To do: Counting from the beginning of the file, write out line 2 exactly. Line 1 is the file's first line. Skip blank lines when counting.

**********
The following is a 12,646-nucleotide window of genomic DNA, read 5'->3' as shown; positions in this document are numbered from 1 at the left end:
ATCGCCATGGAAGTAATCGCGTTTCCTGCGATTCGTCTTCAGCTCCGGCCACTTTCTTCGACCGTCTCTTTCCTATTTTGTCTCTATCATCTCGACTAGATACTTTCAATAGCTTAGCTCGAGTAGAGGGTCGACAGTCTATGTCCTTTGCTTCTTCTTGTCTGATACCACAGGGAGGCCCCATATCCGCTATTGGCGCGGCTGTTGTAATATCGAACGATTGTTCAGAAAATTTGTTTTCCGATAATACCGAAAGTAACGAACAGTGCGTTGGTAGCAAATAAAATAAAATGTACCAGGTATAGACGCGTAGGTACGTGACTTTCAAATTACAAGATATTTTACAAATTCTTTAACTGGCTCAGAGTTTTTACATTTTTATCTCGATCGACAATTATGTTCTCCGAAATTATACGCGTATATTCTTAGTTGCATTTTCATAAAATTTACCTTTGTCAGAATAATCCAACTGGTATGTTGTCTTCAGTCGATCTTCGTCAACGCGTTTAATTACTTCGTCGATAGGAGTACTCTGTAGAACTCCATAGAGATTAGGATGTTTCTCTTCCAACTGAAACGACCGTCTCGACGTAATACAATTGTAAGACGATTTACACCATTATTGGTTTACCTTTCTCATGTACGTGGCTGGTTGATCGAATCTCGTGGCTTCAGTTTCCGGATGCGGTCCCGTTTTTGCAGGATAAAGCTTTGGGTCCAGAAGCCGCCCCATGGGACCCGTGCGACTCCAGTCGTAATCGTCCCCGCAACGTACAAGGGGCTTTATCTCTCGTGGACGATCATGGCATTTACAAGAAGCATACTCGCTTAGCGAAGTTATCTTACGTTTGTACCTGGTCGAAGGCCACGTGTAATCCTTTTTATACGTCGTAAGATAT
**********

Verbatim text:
ATCGCCATGGAAGTAATCGCGTTTCCTGCGATTCGTCTTCAGCTCCGGCCACTTTCTTCGACCGTCTCTTTCCTATTTTGTCTCTATCATCTCGACTAGATACTTTCAATAGCTTAGCTCGAGTAGAGGGTCGACAGTCTATGTCCTTTGCTTCTTCTTGTCTGATACCACAGGGAGGCCCCATATCCGCTATTGGCGCGGCTGTTGTAATATCGAACGATTGTTCAGAAAATTTGTTTTCCGATAATACCGAAAGTAACGAACAGTGCGTTGGTAGCAAATAAAATAAAATGTACCAGGTATAGACGCGTAGGTACGTGACTTTCAAATTACAAGATATTTTACAAATTCTTTAACTGGCTCAGAGTTTTTACATTTTTATCTCGATCGACAATTATGTTCTCCGAAATTATACGCGTATATTCTTAGTTGCATTTTCATAAAATTTACCTTTGTCAGAATAATCCAACTGGTATGTTGTCTTCAGTCGATCTTCGTCAACGCGTTTAATTACTTCGTCGATAGGAGTACTCTGTAGAACTCCATAGAGATTAGGATGTTTCTCTTCCAACTGAAACGACCGTCTCGACGTAATACAATTGTAAGACGATTTACACCATTATTGGTTTACCTTTCTCATGTACGTGGCTGGTTGATCGAATCTCGTGGCTTCAGTTTCCGGATGCGGTCCCGTTTTTGCAGGATAAAGCTTTGGGTCCAGAAGCCGCCCCATGGGACCCGTGCGACTCCAGTCGTAATCGTCCCCGCAACGTACAAGGGGCTTTATCTCTCGTGGACGATCATGGCATTTACAAGAAGCATACTCGCTTAGCGAAGTTATCTTACGTTTGTACCTGGTCGAAGGCCACGTGTAATCCTTTTTATACGTCGTAAGATAT